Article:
I saw Little Feat twice during my stay in America, once at the Bottom Line in New York and once at a big indoor arena in Washington DC where I stayed at the Watergate Hotel and stole some stationary on which to write a letter to my dad. Both times I came away with my mind appropriately blown as Little Feat were simply great, a really ‘American’ band with all the influences of American music – soul, blues, r&b, country, gospel and rock’n’roll – blended into a stew that was served up handsomely by Lowell George, their leader, singer, guitarist – probably the best slide player in the US – and songwriter. They sounded like no other band before or since and their albums have been on permanent rotation in my house, car and head ever since.
I interviewed Lowell, the Rock’n’Roll Doctor himself, in Los Angeles during that Warner Brother trip I wrote about in another post and here, more or less word for word, is that interview as it was published in Melody Maker in January 1975.
LITTLE FEAT come to Europe with a high reputation to live up to. While the Doobie Brothers headline one of the two nights at each venue, Little Feat headline the other: a difficult task for a band who've never crossed the Atlantic before and whose records have yet to register real commercial success in this country.
British musicians arriving back from America have spoken reverently about Little Feat for two years now. Nor surprising, for the band have brought a technical expertise to rock and roll that's far ahead of just about all the boogie bands of their ilk.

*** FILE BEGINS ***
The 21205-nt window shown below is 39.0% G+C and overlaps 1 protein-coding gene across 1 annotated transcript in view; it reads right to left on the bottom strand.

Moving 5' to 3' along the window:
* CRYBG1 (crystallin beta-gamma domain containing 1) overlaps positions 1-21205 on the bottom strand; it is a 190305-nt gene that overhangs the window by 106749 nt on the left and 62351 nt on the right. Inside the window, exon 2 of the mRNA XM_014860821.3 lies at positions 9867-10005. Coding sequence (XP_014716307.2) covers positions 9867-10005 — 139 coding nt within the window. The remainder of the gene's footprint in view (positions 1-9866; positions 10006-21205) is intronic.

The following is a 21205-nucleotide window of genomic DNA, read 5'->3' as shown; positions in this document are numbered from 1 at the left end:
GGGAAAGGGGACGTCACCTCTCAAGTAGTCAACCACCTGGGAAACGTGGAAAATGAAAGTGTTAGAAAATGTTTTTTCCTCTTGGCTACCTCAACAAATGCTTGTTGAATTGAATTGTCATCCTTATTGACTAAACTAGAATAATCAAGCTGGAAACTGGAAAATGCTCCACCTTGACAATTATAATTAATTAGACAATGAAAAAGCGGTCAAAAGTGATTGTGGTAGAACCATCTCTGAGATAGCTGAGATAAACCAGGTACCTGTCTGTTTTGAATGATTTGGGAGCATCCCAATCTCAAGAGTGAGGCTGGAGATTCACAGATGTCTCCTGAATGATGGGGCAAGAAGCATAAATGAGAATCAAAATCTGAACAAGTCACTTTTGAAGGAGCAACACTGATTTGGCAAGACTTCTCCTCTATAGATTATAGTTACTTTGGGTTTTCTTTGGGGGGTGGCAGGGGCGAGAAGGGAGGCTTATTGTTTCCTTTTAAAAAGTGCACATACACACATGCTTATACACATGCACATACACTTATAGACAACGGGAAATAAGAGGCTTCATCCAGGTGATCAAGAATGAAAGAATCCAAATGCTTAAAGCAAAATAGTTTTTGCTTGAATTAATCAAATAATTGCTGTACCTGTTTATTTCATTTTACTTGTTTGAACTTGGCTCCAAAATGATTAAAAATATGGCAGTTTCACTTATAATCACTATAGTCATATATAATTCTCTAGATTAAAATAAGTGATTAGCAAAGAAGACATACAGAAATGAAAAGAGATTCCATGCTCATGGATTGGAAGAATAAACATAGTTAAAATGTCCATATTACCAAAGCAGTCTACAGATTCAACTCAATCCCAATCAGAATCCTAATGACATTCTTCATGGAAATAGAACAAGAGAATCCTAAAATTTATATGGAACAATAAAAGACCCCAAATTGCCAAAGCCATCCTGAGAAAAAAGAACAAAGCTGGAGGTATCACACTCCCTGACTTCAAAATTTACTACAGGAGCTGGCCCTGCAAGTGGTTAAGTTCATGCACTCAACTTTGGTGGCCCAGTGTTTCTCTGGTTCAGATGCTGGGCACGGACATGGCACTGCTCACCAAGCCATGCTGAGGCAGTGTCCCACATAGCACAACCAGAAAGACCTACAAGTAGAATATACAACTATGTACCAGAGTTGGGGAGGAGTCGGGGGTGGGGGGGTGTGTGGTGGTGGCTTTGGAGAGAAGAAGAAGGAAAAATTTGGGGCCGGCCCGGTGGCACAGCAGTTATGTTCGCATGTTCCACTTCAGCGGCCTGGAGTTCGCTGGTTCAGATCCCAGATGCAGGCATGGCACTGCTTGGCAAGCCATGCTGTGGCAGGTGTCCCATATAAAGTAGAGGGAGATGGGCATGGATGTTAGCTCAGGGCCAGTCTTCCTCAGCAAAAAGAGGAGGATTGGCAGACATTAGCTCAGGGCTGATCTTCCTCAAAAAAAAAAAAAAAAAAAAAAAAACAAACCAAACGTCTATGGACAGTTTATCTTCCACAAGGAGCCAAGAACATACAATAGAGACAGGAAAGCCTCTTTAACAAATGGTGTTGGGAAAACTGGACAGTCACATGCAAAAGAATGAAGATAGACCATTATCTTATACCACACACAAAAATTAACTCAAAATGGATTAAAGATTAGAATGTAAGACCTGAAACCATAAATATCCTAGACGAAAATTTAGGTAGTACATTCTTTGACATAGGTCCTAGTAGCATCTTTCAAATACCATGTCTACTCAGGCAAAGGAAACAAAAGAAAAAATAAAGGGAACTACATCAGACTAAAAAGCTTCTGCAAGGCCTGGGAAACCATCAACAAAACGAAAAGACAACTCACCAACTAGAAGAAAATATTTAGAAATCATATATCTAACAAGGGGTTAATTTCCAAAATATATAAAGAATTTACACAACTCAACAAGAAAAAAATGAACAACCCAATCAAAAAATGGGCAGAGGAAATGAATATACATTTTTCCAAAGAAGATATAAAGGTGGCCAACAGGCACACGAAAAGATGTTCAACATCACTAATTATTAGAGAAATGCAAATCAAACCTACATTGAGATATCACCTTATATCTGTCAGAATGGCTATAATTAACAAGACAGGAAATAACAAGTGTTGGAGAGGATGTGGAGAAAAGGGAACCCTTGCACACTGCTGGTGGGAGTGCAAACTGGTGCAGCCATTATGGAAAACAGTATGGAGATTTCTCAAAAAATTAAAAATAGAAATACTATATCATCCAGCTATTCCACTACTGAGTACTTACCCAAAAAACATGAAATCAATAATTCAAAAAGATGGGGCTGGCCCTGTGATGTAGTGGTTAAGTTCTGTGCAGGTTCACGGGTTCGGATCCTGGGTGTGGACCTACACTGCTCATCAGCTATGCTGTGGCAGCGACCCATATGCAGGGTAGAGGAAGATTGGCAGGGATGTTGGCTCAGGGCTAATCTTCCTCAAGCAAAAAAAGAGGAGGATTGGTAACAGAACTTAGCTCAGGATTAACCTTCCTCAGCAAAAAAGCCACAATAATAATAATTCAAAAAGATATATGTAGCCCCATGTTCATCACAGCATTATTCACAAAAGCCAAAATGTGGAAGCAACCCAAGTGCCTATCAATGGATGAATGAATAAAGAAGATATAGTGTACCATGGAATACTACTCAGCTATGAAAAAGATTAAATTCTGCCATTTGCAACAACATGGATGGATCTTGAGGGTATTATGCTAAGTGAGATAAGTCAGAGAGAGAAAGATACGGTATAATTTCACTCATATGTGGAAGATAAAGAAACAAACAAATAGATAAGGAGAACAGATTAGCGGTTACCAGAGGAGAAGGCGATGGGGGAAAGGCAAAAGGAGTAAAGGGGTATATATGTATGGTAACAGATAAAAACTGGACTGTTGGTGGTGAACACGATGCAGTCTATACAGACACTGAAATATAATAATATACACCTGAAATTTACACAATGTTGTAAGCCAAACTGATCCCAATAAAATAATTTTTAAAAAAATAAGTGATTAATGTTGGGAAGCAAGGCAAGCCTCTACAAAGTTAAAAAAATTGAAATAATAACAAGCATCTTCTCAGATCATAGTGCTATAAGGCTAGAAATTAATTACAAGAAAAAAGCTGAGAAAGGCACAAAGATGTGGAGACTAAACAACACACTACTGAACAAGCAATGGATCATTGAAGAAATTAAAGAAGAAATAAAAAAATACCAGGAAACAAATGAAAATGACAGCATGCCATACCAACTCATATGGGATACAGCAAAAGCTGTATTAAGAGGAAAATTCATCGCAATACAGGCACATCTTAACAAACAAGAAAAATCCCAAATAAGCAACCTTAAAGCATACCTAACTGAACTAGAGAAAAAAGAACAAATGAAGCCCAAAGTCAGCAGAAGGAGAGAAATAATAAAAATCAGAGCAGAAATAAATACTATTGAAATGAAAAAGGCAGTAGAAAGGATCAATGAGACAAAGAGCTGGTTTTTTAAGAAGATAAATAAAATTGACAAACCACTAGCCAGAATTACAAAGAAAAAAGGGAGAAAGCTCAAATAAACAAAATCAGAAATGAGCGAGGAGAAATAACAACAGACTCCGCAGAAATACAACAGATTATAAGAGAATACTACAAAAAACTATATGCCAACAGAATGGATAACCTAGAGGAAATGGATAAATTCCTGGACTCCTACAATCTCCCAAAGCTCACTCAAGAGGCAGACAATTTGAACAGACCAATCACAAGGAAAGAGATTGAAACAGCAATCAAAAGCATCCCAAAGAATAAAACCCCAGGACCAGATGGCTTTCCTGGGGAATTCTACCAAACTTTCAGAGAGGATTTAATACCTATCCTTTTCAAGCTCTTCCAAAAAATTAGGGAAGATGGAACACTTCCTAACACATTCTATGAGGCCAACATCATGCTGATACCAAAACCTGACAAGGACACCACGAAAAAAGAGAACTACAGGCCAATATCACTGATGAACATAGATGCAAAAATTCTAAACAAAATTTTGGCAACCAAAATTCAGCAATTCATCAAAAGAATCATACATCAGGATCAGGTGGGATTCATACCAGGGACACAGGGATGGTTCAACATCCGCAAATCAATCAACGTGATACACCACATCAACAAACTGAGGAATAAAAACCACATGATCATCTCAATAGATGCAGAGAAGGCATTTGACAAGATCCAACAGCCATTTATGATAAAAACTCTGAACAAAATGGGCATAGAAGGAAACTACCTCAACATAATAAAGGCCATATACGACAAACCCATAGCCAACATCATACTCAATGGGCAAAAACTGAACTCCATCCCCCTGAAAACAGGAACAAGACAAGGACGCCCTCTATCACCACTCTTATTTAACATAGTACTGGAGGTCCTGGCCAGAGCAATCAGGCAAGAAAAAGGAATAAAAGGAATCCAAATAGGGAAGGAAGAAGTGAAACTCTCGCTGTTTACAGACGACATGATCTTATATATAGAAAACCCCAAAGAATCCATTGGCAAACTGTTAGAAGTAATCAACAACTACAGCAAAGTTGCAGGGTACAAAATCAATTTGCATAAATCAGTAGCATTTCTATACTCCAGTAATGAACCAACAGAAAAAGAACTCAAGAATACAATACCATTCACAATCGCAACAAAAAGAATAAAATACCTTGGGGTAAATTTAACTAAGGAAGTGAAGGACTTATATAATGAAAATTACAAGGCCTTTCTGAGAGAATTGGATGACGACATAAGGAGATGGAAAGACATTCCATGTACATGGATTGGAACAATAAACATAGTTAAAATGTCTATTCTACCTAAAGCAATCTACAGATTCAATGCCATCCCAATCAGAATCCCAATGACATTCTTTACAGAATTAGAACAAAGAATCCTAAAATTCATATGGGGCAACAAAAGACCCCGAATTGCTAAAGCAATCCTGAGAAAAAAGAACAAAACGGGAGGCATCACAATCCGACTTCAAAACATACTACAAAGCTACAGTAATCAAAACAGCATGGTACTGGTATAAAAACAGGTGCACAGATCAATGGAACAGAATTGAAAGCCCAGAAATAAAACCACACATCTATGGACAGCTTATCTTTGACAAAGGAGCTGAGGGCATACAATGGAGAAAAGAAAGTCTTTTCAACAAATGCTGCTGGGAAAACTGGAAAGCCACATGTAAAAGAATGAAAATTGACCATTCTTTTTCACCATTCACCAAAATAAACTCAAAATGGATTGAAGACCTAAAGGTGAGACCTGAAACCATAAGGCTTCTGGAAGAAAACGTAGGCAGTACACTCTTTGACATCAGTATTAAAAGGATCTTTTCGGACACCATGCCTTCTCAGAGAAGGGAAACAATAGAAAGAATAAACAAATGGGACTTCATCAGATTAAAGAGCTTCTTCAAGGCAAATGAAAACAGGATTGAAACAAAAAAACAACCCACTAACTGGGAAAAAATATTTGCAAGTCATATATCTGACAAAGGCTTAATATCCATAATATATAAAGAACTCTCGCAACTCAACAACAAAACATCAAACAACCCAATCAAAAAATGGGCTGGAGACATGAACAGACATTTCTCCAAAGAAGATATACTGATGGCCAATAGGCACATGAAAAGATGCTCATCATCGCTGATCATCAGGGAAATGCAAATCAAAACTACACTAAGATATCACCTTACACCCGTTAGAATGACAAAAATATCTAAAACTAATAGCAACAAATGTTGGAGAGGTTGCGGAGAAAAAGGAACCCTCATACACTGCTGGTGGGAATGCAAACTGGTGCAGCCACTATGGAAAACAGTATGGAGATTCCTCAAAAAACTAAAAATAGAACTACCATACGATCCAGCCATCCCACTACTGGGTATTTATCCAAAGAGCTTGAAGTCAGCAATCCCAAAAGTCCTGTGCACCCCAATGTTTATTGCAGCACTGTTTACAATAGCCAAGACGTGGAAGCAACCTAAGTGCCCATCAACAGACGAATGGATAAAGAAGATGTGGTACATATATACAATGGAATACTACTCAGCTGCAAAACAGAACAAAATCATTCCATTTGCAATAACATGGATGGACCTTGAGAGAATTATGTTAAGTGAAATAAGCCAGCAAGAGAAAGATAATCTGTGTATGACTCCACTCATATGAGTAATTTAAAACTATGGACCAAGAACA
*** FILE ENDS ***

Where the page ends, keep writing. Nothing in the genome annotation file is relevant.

Little Feat believe in complexities rather than the reliability of the classic Chuck Berry riffs cracked out in differing keys and at differing levels of volume. Prearranged changes of time signature and occasionally confusing rhythmic patterns display an obvious musicianship that's been hard to put across to many audiences more inclined to clap hands and stamp feet in time to a steady beat. Nevertheless they swing like no other band in American right now.
The Little Feat band is built up around Lowell George, a stocky, bearded Californian who began as a session guitarist for artists like Harry Nilsson, Carly Simon and Delaney Bramlett and moved into Frank Zappa's Mothers of Invention before deciding to form a band of his own.
It was in 1969 that Lowell began recruiting his fellow Feats: Richard Hayward, ex-Fraternity of Man drummer, Roy Estrada, ex-bass player with the Mothers, and keyboard player Bill Payne.